Tom. I was moved by both your and Ted's posts.
Julius quite literally insisted we all remember him with joy and not
with sorrow. I am certain Tricia would want the same so let's all plan
to make the IAS meeting in September one of the most joyful we can
possibly make this year's event.
Because I spent so much time trading phone calls, email and info with
Julius I know for certain one of his major goals was to have members of
Aroid l join the IAS. One of the first notes I ever responded to on
Aroid l was just such a request he had just made for everyone to join.
Once again, let me ask all of you that are not members to go to the IAS
website and look to the left of the page to join in honor of Tricia and
Julius. Right now!
After that, make your reservation for September 18 and 19 to be with us
at the Fairchild Tropical Botanic Garden in Miami for this year's
show. I can guarantee it will be a special event. I will forever miss
that jovial and boisterous Trinidadian voice.
with me at Fairchild, 2009 Julius on the phone with
Leland Miyano 2009
with Tom Croat at Fairchild, 2009
photos by Ted Knight
we will all miss you this year and next year and all the years after
that but we know you are with us!
On 7/12/2010 07:47, Tom Croat
Dear Aroiders far and
I was out of touch from email over
the weekend because my wife is out of town and has my little cell phone
receiver that allows me to read my email at home so I did not learn
death of Julius until I came to work this morning. Like
the rest of you who know him well, we realize that his
departure will leave a big void in our lives and especially the
Aroid Society. He played such a large role in our little group that the
this September will be immediately obvious, the booming Trinidadian
stories and joviality will be missed as well as his astute and forceful
presence at the IAS Board meetings.
Though he was opinionated he always had good suggestions. He
be missed in his important role as auctioneer and co-promoter with me
plants at the auction table to boost the prices and spur on the auction
I recall the first time I met
Julius. I was standing near the front
door of the Display Hall at Fairchild talking with someone and heard
booming voice of what appeared to be a black man, probably a native of
Thomas where I had lived and taught school during the 1962–1963 school
year. I was shocked when I turned
around to find Julius. I though surely
the man I had been listening to had slipped away! Thus began a long and
fruitful association with a wonderful and intelligent man. I recall
that when I
was short of time and being unable to keep up with the messages on some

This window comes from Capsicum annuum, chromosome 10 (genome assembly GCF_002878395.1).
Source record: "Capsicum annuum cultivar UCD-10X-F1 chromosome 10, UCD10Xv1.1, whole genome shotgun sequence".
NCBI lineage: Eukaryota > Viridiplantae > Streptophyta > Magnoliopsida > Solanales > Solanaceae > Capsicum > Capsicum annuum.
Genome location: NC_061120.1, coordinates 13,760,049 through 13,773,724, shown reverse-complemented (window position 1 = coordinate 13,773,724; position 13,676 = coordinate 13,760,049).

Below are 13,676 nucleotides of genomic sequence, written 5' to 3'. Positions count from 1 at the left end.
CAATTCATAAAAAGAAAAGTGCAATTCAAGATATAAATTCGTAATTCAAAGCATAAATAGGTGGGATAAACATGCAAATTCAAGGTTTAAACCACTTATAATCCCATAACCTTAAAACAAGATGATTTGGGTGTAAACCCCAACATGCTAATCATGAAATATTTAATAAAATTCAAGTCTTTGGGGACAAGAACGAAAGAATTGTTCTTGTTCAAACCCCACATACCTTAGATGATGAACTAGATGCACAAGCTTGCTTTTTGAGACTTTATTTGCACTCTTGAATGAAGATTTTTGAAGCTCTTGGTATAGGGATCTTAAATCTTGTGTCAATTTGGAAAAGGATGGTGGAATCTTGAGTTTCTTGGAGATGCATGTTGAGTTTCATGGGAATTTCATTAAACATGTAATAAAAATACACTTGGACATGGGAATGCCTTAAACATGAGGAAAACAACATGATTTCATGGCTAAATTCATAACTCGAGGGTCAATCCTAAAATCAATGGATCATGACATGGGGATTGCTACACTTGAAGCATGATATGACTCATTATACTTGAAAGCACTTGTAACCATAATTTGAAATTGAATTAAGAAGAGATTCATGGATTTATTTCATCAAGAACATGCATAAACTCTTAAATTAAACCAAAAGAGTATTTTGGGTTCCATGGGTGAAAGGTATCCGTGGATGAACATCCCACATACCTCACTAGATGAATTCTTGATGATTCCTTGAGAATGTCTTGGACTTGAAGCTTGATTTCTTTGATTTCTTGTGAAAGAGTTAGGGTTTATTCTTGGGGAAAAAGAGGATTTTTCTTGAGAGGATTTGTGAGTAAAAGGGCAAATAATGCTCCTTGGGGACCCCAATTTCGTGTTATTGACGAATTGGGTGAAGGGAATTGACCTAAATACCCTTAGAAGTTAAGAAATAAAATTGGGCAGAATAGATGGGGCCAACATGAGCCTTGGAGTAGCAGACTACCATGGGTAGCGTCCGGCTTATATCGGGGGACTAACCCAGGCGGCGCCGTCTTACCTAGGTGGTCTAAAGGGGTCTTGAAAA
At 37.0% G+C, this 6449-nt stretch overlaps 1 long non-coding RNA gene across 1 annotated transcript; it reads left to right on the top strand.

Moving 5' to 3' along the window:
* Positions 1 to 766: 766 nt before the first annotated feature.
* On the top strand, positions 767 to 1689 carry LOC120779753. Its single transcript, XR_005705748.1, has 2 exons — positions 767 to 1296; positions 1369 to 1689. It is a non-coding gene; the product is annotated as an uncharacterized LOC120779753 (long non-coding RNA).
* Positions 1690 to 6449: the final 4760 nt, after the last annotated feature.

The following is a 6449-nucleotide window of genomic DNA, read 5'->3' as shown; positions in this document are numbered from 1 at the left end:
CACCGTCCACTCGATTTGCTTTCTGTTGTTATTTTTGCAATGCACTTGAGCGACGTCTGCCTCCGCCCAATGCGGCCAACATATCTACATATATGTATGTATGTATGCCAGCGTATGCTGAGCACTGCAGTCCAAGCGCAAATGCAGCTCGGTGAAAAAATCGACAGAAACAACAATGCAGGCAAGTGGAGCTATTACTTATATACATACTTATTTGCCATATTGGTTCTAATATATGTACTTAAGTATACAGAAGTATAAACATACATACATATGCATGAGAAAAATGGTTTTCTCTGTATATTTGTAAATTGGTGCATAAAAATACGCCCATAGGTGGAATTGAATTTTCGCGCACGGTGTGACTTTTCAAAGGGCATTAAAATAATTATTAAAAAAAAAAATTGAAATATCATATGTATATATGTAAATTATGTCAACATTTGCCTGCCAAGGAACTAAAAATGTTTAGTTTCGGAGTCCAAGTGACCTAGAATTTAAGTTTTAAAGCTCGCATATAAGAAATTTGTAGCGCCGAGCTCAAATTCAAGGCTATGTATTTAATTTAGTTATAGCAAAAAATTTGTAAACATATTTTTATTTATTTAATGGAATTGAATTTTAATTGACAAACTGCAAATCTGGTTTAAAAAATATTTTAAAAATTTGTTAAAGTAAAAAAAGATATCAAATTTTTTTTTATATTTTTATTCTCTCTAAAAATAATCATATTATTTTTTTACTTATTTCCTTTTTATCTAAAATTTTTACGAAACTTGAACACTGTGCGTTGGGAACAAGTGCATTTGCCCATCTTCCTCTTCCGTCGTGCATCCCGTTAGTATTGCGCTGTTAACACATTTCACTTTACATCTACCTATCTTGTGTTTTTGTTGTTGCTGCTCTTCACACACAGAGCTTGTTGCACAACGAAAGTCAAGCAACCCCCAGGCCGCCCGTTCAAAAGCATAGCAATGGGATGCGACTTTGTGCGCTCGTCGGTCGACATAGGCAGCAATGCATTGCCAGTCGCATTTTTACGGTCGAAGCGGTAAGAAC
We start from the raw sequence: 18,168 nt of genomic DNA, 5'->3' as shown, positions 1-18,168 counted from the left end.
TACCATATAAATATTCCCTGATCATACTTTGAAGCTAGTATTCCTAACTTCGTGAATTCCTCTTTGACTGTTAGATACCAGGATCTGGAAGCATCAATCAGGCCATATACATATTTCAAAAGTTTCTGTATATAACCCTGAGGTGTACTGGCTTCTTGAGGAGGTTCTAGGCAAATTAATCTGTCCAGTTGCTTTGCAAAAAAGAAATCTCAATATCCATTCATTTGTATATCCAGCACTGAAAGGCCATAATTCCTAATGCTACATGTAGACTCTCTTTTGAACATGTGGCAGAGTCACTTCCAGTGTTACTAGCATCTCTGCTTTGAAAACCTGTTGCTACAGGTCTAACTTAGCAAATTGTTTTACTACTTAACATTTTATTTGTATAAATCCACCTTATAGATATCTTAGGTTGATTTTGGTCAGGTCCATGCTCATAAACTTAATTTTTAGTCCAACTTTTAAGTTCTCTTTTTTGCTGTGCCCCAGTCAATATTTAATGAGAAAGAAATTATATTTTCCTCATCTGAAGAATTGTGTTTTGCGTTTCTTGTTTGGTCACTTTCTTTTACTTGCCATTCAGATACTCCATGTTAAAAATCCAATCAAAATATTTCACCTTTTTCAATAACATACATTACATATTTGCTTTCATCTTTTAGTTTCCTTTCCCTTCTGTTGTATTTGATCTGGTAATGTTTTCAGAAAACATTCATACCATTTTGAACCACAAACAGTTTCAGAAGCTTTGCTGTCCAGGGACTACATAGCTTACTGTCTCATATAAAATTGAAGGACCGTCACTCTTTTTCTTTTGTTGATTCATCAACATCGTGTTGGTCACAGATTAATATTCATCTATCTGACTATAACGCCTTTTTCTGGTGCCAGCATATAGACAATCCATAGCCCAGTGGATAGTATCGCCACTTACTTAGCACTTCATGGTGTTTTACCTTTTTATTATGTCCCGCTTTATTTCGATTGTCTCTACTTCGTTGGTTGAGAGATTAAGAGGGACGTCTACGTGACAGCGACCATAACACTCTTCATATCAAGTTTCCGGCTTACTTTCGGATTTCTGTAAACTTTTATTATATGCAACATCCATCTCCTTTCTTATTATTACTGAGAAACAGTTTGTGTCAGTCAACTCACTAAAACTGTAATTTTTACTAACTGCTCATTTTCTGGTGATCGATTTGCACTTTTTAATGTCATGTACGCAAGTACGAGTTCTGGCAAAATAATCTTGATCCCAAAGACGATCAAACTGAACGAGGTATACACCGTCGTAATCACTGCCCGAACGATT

on Aroid-L I would begin deleting them without so much as reading them.
never could just delete a message written by Julius because they were
invariably filled with useful information.
Julius was very helpful to students
and beginners in the aroid field. He
was very helpful to many of my Latin American students who stayed with
me at my
house during the 1999 International Aroid Conference at the Missouri
Garden. With some students, he
continued to communicate for years. There were 26 people staying in my
and Julius offered to sleep on a rather uncomfortable roll out couch
slept well. He was especially close to my late student, Guanghua Zhu,
regularly corresponded while Guanghua was working on the revision of Dracontium. Julius knew a lot
and provided us with living plants and a lot of detail about the
knew, especially information about the fruits and seeds, plant parts
to be known as the most important parts of the Dracontium
from a taxonomic standpoint.
Interventions by Jules to get plants
were often very productive. He had close friends all over the world,
in the New World. Conrad Fleming in St. Croix and Joep Moonen in French
were close associates, but perhaps most interesting was his contact
herpetologists, ornithologists and entomologists. Perhaps a lot of this
owing to his brother Hans, Director of the Port of Spain Botanical
Probably no one with less formal education published paper on so many
disciplines. I am proud to have counted Julius as a co-author on a
Julius was particularly familiar
with Urospatha and even had a couple
of species in cultivation. His strong
powers of observation, learned as a child in his native Trinidad where
a lot of time in the field, followed by his experiences in the jungles
Ecuador, allowed him to have hypotheses on nearly every biological
phenomenon. In Ecuador when he had time
free from the toil on the oil rigs, he poked around in the surroundings. I have been to many such sites and in
Ecuador these rigs are plopped down right in virgin jungle so only a
from the bunk house allowed him to be neck deep in wildlife. It allowed
become intimate with the local flora and fauna and he dearly loved this
as most of you know from his many stories.
Julius could, of course, tell a story like no one else as all of
know. Perhaps this is what I will miss most, to realize that the
over. As I told him only shortly before he died in a letter, Heaven
will be a
must livelier and interesting place this Monday.
PS. Carla Kostelac and I would like to devote
the next IAS Newsletter to the lives of Julius Boos and Tricia Frank,
Members of Legend that have passed from this earth so near together in
time. It would be nice of anyone who
wants to write articles about either or both of them would submit these
Carla soon for the August issue. There are many good comments that were
Aroid-L and we will use these with your permission but if any of you
update or modify your comments, please do so.
The piece by Ted Knight was especially moving. Ted,
of course, was blessed to be able to help Jules and spent
precious moments with him during his ordeal so he was in a position to
this with the rest of us. God bless you,
Ted, for this wonderful gift.
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